Red Hot Chili Peppers were “against the hair-metal scene”.
The ‘Californication’ hitmakers rose up through the Hollywood music scene in the mid-1980s where they focused on the art of punk underground, and bassist Flea admitted there was a lot of “petty bulls***” at that time.
He told Classic Rock magazine: “We were definitely against the hair-metal scene. We were like, ‘F*** them. We’re the underground, art-rock, get-weird east side guys; those guys are just rehashing Aerosmith and KISS.’
“In retrospect it was all petty bulls***. A lot of those bands were f****** great. Guns N’ Roses was a great band.”
There were also some similarities between Chili Peppers – completed by drummer Chad Smith, and guitarist John Frusciante – and their rivals on the Sunset Strip.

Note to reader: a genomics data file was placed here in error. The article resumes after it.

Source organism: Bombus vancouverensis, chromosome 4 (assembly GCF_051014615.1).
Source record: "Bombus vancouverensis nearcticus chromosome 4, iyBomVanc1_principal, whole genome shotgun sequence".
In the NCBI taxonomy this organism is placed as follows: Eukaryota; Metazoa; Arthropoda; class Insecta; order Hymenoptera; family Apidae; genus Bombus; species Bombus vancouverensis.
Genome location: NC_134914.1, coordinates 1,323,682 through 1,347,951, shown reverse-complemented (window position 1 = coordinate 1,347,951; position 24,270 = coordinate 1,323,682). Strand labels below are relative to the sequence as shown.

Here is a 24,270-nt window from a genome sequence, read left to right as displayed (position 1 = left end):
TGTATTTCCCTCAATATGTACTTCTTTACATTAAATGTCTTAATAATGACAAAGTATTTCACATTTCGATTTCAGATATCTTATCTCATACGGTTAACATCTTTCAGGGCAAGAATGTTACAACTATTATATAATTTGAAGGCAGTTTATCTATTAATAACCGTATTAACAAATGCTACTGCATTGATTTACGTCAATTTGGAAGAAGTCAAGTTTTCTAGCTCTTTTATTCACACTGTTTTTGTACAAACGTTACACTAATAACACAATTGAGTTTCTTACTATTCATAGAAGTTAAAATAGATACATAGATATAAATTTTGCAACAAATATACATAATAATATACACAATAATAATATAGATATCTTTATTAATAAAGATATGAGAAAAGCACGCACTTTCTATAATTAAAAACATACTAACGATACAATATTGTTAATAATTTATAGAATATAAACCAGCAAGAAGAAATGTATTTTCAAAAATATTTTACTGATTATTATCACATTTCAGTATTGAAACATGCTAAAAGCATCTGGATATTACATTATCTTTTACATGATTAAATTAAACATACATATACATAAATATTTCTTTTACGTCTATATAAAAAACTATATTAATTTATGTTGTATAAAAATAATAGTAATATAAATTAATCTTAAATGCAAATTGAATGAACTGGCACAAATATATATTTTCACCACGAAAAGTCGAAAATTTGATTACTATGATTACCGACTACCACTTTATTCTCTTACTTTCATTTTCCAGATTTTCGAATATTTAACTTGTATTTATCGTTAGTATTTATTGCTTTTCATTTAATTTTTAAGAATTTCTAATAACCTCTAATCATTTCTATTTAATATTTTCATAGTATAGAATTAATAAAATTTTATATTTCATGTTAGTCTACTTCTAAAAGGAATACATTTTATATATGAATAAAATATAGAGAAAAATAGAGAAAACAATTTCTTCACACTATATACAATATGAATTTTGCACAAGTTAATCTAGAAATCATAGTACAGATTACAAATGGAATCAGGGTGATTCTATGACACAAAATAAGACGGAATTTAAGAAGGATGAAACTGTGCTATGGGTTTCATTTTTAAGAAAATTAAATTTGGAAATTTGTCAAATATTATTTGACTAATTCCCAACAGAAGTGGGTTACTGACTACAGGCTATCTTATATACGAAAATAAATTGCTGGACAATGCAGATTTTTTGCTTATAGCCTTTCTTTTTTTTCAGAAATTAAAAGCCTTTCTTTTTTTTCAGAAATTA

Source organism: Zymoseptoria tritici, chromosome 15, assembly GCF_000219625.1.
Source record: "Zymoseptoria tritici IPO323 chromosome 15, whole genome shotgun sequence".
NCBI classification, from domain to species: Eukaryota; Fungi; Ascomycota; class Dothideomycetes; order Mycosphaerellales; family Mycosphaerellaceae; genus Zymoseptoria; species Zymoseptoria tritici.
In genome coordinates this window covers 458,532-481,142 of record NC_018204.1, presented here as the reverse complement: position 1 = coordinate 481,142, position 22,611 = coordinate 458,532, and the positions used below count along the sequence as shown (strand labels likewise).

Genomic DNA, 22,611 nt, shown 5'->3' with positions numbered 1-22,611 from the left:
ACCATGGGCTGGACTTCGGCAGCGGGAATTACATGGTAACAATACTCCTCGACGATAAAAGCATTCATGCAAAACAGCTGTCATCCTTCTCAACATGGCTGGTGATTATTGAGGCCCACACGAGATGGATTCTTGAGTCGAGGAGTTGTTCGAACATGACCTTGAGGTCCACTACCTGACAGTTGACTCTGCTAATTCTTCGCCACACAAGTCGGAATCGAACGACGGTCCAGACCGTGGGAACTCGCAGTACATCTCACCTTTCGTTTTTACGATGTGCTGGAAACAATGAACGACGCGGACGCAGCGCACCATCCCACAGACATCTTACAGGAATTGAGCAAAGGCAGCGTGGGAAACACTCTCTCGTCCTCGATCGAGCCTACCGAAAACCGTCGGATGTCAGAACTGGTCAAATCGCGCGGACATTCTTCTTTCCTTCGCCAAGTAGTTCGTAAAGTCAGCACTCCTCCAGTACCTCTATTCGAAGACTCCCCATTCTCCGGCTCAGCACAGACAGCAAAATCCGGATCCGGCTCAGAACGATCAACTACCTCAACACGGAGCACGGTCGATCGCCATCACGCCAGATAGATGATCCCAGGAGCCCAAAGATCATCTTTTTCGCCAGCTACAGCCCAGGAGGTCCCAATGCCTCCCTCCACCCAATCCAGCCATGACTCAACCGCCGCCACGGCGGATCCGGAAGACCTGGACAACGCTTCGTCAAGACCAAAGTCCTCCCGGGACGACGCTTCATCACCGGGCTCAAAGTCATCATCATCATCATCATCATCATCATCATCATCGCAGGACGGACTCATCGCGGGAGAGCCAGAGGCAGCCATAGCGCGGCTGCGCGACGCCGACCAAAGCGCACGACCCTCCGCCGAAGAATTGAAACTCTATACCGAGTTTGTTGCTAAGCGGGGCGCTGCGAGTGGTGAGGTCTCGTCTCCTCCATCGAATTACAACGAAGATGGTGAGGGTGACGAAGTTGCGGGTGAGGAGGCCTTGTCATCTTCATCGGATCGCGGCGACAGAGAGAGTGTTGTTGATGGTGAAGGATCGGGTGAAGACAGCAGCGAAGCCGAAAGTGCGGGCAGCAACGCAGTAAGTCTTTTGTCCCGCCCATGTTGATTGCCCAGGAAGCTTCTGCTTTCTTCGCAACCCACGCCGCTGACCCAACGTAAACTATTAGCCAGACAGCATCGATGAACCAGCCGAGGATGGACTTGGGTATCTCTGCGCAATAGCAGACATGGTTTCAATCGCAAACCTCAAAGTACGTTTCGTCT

Frontman Anthony Kiedis said: “We were a party band, but you have to bring something to the party.
“Flea was instrumental in saying, ‘We have to be good, we have to write some new s***, we have to have osthing to move these people.
“We always came fully loaded.”
Meanwhile, Flea admitted there was a level of “arrogance” in their early years as they saw themselves as genuine rock stars.
Flea explained: “There was a certain arrogance. A ‘F*** the world, f*** the system, f*** the authority, f*** the powers that be, we’re us and we’re doing our thing our way, we’re street kids’ thing.
“We were going hard and being wild.”
And Kiedis explained how the band – whose 12th studio album ‘Unlimited Love’ will be released on April 1 – didn’t have ambitious beyond the underground scene at that pont.
He added: “It didn’t dawn on us that there was something other than selling out clubs and making people happy and being original.”